As part of the process of legally purchasing your new firearm you sign a number of required forms; federal background check at least, maybe some state and local forms as well. Each of these forms now includes a paragraph to the effect that you, the purchaser, understand and acknowledge the presence and purpose of the tracking device, that you promise not to knowingly or deliberately take any action to defeat or impede the operation of the device, and that you agree to collection of the data produced by the device by any and all authorized entities operating in accordance with currently established legal guidelines. (An End User License Agreement [EULA], if you will.)
There you go, no constitutional conflicts. You have voluntarily given permission for the continuous “search and seizure” of all data generated by the tracking device, effectively signing away any constitutional protections which may have existed. You’ll probably also be charged a fee or tax to defray the cost of data collection analysis.
Once the appropriate legislation is properly in place there would be no legal argument against it. Once again, even with the best of intentions, the law would place a burden on law abiding citizens while simultaneously having little or no effect on criminal actors. Except, maybe, for making the price of black market “clean guns” skyrocket.
In this eventuality the real question becomes: What happens to the hundreds of millions of “un-tagged” guns already in circulation? Registration? Outright confiscation? A requirement to take them to an Authorized Service Center for installation of a tracking chip? I can only guess at what might be done. I can only be certain that whatever is done will be bad for the people.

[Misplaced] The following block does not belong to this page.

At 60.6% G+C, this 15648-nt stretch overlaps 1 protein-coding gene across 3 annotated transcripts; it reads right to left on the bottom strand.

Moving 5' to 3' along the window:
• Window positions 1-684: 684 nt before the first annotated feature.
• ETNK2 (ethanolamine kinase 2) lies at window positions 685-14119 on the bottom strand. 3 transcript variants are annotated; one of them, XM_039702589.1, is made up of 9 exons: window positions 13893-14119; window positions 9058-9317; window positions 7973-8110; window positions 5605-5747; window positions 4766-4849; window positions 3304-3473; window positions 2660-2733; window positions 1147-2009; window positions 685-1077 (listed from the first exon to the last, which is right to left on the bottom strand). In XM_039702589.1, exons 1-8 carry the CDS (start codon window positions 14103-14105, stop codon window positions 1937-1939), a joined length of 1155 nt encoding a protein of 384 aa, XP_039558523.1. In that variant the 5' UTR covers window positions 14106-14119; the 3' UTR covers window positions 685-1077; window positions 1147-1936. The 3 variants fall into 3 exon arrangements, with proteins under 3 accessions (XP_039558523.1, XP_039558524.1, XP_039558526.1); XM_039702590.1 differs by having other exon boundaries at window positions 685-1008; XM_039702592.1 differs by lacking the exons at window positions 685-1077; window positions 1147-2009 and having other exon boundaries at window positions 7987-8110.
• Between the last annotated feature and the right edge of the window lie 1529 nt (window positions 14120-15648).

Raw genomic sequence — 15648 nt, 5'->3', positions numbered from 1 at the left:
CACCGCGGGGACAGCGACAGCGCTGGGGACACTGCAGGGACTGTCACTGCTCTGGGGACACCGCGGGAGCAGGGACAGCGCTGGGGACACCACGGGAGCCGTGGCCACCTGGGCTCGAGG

The legislation itself would be unconstitutional as it requires people to submit to unwarranted searches in order to exercise their right to keep and bear arms.
What would this bill look like if the technology were removed? Would I be required to keep law enforcement aware of the exact location of my firearms? Would ATF be able to enter my home at any point to ensure my firearms are present?
It seems to me the legal issues are not so much with the technology required on the firearms, but what that technology is intended to accomplish (or capable of doing). If it’s an unlawful requirement without the tracker, then it’s unlawful with the tracker.
Flip that: if there’s no purpose to the tracker, then why require it?
Under my reasoning it isn’t an unwarranted search, it’s a voluntary search, and as such not unconstitutional. One may at any time agree to the search and seizure of one’s property. Doing so negates any future claim of the search being “illegal” or “warrantless”.